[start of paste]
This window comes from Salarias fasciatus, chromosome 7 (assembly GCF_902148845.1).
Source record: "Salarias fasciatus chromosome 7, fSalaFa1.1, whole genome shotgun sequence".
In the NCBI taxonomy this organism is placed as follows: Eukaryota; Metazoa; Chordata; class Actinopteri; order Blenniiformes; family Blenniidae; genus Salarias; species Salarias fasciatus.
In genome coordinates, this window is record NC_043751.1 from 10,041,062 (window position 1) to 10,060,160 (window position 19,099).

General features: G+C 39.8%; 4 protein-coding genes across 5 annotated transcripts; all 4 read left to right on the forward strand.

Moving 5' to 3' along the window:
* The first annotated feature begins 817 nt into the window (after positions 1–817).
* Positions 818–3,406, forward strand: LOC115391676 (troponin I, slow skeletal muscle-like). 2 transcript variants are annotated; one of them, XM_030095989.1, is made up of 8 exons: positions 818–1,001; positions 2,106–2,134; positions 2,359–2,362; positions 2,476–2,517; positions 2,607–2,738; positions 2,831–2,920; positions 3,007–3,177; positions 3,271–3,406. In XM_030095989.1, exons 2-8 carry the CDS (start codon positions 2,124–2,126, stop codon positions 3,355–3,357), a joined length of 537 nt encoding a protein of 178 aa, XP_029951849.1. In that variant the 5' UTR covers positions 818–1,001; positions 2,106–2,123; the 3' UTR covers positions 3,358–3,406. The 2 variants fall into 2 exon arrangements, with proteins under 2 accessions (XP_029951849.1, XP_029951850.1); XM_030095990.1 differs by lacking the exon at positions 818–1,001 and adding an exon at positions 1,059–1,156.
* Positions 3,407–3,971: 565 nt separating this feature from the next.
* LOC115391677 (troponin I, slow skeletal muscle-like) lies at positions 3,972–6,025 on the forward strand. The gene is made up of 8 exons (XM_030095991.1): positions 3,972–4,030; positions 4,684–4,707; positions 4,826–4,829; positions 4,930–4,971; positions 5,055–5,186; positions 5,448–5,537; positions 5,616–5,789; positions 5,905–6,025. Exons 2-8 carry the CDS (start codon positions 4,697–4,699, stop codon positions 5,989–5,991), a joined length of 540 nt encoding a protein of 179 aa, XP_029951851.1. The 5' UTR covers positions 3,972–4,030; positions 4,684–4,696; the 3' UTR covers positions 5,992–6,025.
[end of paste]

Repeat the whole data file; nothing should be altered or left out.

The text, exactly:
This window comes from Salarias fasciatus, chromosome 7 (assembly GCF_902148845.1).
Source record: "Salarias fasciatus chromosome 7, fSalaFa1.1, whole genome shotgun sequence".
In the NCBI taxonomy this organism is placed as follows: Eukaryota; Metazoa; Chordata; class Actinopteri; order Blenniiformes; family Blenniidae; genus Salarias; species Salarias fasciatus.
In genome coordinates, this window is record NC_043751.1 from 10,041,062 (window position 1) to 10,060,160 (window position 19,099).

General features: G+C 39.8%; 4 protein-coding genes across 5 annotated transcripts; all 4 read left to right on the forward strand.

Moving 5' to 3' along the window:
* The first annotated feature begins 817 nt into the window (after positions 1–817).
* Positions 818–3,406, forward strand: LOC115391676 (troponin I, slow skeletal muscle-like). 2 transcript variants are annotated; one of them, XM_030095989.1, is made up of 8 exons: positions 818–1,001; positions 2,106–2,134; positions 2,359–2,362; positions 2,476–2,517; positions 2,607–2,738; positions 2,831–2,920; positions 3,007–3,177; positions 3,271–3,406. In XM_030095989.1, exons 2-8 carry the CDS (start codon positions 2,124–2,126, stop codon positions 3,355–3,357), a joined length of 537 nt encoding a protein of 178 aa, XP_029951849.1. In that variant the 5' UTR covers positions 818–1,001; positions 2,106–2,123; the 3' UTR covers positions 3,358–3,406. The 2 variants fall into 2 exon arrangements, with proteins under 2 accessions (XP_029951849.1, XP_029951850.1); XM_030095990.1 differs by lacking the exon at positions 818–1,001 and adding an exon at positions 1,059–1,156.
* Positions 3,407–3,971: 565 nt separating this feature from the next.
* LOC115391677 (troponin I, slow skeletal muscle-like) lies at positions 3,972–6,025 on the forward strand. The gene is made up of 8 exons (XM_030095991.1): positions 3,972–4,030; positions 4,684–4,707; positions 4,826–4,829; positions 4,930–4,971; positions 5,055–5,186; positions 5,448–5,537; positions 5,616–5,789; positions 5,905–6,025. Exons 2-8 carry the CDS (start codon positions 4,697–4,699, stop codon positions 5,989–5,991), a joined length of 540 nt encoding a protein of 179 aa, XP_029951851.1. The 5' UTR covers positions 3,972–4,030; positions 4,684–4,696; the 3' UTR covers positions 5,992–6,025.